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Sam Wilson

@ Sunday Times Books LIVE

Commedia – Book Excerpt

My first novel, Commedia, is set in Roman Britain in the year 410 and follows the adventures of a group of slacker actors on a road-trip around the collapsing country.

Although I’m still in the process of final revisions, I thought I’d post the first chapter to give a taste of what the novel’s like.

LONDINIUM AUGUSTA, 410 AD

It was a burial, and Curio had the giggles. He tried to stop himself laughing by stamping down on the toes of his foot, but it didn’t help. Everything he saw made him feel like he was going to burst. The mud splattered on the nobility’s funeral robes, for instance, or the way they were glaring at the young priest, who couldn’t pronounce the ceremony’s high-Latin words. The way the women’s jewellery was jangling in the wind. But the fact that Musca was dead was enough. The more that Curio told himself how awful it would be to laugh at something so tragic, the worse it got.

They were in a field to the east of the town, on a gentle slope littered with grave markers. This was where the lowest of the low were buried. There were better graveyards to the north of Londinium, filled with cultivated flowerbeds and marble mausoleums. Not here. The graves were shallow, and the gentle rain that had been falling all day had washed away the upper layers of mud, bringing some disturbing things to the surface. A couple of goats stood nearby, watching the proceedings through hourglass pupils. One of them was chewing on something that had recently come up from the ground. Curio decided not to look too closely. Other than the goats and the burial party, the field was empty. No trees, no shrubs, no buildings. No mausoleum for Musca. The nobility were gathered there to make sure that he was buried in disgrace.

Musca’s body was wrapped up in the shroud at the foot of the grave. The sheer size of it was testament to a life lived for pleasure. In forty years of life he had eaten spectacular volumes of pork, lamb, venison, beef, chicken, turkey, quail, and, when the imperial menagerie had closed, giraffe. Musca was an old-school Roman. While the rest of Britain was prostrate before their local emperor, Constantine III, Musca was prostrate on a couch. While the rest of Britain was paying Christianity lip-service, Musca was filling his lips with grapes. In the war between virtue and vice, Musca had been a significant outpost of vice.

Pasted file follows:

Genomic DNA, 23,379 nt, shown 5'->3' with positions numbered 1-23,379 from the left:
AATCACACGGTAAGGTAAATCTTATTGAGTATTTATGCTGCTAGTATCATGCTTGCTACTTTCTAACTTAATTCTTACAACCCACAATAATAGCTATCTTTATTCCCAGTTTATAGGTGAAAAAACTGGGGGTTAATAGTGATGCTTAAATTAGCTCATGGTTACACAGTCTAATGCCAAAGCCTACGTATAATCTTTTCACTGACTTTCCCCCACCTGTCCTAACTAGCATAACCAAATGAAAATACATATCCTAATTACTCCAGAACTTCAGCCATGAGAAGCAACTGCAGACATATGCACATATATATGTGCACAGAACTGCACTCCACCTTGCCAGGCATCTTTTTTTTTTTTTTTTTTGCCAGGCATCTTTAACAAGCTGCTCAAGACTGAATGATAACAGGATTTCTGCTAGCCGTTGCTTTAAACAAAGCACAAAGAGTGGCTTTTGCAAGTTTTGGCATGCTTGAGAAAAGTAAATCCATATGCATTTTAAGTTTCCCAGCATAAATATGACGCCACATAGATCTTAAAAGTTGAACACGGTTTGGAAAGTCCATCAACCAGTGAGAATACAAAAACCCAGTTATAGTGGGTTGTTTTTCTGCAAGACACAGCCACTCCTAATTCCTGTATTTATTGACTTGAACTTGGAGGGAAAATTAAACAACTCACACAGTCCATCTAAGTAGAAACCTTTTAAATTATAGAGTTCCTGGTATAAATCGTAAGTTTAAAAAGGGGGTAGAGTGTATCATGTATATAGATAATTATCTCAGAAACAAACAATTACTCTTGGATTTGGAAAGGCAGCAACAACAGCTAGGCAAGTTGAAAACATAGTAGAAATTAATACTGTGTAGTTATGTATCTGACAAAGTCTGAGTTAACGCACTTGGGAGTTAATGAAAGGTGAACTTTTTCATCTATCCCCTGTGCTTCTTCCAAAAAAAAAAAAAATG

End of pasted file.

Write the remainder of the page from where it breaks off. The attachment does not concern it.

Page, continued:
Still, he had been rich, which got him a proper Christian burial, including a priest with thinning hair and poor eyesight who was stumbling over the words and sweating at all the attention.

He came to the end of his scroll and looked over at the slave captain, who signalled to his men. The four slaves lifted Musca’s stretcher and carry it over the grave. As they lowered it into the hole the wet ropes slipped in their hands, and two of them lost control.

“Shit!” said the slave captain.

The stretcher flipped, and Musca’s body dropped into the muddy water at the bottom of the grave.

The splash sounded exactly like a privy. The priest flinched and lost control of his scroll. Half of it unrolled down into the hole, coming to a stop next to the body. The priest hurriedly rolled in the scroll, reciting a psalm to cover his mistake. It came back up covered in mud which smeared on the sleeve of the priest’s oversized robe. The nobles shifted from foot to foot. Curio screwed up his eyes and pinched his nose closed and prayed that the people around him thought he was crying. No such luck.

“Pull yourself together, you tit,” said a voice in his ear.

“Can’t!” squeaked Curio.

The man behind him took a swig of wine. He was ragged and crow-like, with greasy hair and a sneer. He was also Curio’s oldest friend, although neither of them were sure why. His name was Pavo.

“Typical Brit. Can’t respect a Roman at his own burial.”

One of the slaves behind them tried to shush them. Pavo ignored him.

“Look at this place,” Pavo said, almost hitting Curio in the face as he waved his arm. “A Roman shouldn’t be buried here.”

“Shouldn’t have conquered it, then,” said Curio.

Several more slaves started shushing.

“No respect,” said Pavo. “No respect.”

- – -

After the ceremony the nobility dispersed, shaking unspeakable things off their boots, and calling for their litter-bearers. Curio and Pavo watched them go.

“It’s over already?” said Pavo accusingly.

Curio wiped his eyes. “What a service,” he said. “Did you hear that prayer? Musca’s going to Heaven, apparently. Unbelievable.”

Pavo held his jug of wine upside down and shook it. He threw it aside.

“Come on,” he said.

“Can we stay for a bit?” said Curio, looking at the grave.

“Why?”

“I don’t know. To get a good look our lives.”

“Why would you want to do that?” said Pavo. “My life, all right, yes, that’s a tale worth telling. But you’re from Isca Dumnoniorum, for God’s sake. Get a grip.”

“What’s wrong with Isca Dumnoniorum?”

“Nothing. It’s a fine place to come from if you fuck your own sister.”

Pavo slouched off towards the gate, leaving Curio watching a swinging greasy ponytail.

Curio looked back at the grave. The man who gave him money and kept him out of prison was dead. Why didn’t the moment feel more significant? Maybe really big disasters were too big to understand. You could just get on with your life and not bother noticing.

“Here lies Curio,” called Pavo. “Not dead, just too lazy to leave the graveyard.”

“Coming, you lanky Roman twat,” muttered Curio.

 

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